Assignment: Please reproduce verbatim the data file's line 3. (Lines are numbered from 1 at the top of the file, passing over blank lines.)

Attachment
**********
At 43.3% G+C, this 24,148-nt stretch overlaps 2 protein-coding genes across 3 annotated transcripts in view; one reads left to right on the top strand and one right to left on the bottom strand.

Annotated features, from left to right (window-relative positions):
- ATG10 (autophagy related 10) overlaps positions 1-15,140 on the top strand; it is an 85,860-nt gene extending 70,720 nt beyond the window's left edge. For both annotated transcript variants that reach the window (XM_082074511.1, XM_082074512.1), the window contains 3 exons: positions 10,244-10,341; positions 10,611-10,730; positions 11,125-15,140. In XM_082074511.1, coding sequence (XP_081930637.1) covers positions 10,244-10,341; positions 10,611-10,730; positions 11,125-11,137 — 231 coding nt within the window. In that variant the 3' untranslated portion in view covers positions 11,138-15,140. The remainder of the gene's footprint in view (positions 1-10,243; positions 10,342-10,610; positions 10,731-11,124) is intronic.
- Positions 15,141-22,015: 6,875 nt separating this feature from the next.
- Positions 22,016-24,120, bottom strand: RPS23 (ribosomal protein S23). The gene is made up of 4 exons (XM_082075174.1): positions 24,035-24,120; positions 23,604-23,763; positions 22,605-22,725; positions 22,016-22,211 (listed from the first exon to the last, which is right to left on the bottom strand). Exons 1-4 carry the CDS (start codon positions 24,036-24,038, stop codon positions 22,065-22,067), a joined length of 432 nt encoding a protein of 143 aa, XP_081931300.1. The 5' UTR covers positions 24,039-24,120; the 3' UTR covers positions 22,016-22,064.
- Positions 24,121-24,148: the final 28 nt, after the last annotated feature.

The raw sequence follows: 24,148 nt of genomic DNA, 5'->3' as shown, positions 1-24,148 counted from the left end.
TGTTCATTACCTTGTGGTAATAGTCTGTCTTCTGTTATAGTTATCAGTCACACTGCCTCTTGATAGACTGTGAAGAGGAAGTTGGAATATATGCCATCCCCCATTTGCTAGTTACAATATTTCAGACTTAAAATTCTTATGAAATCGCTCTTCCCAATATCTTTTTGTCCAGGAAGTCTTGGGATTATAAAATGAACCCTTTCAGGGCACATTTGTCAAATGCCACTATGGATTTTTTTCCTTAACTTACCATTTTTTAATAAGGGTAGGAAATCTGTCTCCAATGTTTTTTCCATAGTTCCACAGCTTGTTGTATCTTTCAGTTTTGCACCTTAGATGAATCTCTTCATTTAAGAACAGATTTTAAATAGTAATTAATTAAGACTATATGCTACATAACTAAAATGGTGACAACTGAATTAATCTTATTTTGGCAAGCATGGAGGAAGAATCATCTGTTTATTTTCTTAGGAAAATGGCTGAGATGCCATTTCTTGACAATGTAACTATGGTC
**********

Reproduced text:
- ATG10 (autophagy related 10) overlaps positions 1-15,140 on the top strand; it is an 85,860-nt gene extending 70,720 nt beyond the window's left edge. For both annotated transcript variants that reach the window (XM_082074511.1, XM_082074512.1), the window contains 3 exons: positions 10,244-10,341; positions 10,611-10,730; positions 11,125-15,140. In XM_082074511.1, coding sequence (XP_081930637.1) covers positions 10,244-10,341; positions 10,611-10,730; positions 11,125-11,137 — 231 coding nt within the window. In that variant the 3' untranslated portion in view covers positions 11,138-15,140. The remainder of the gene's footprint in view (positions 1-10,243; positions 10,342-10,610; positions 10,731-11,124) is intronic.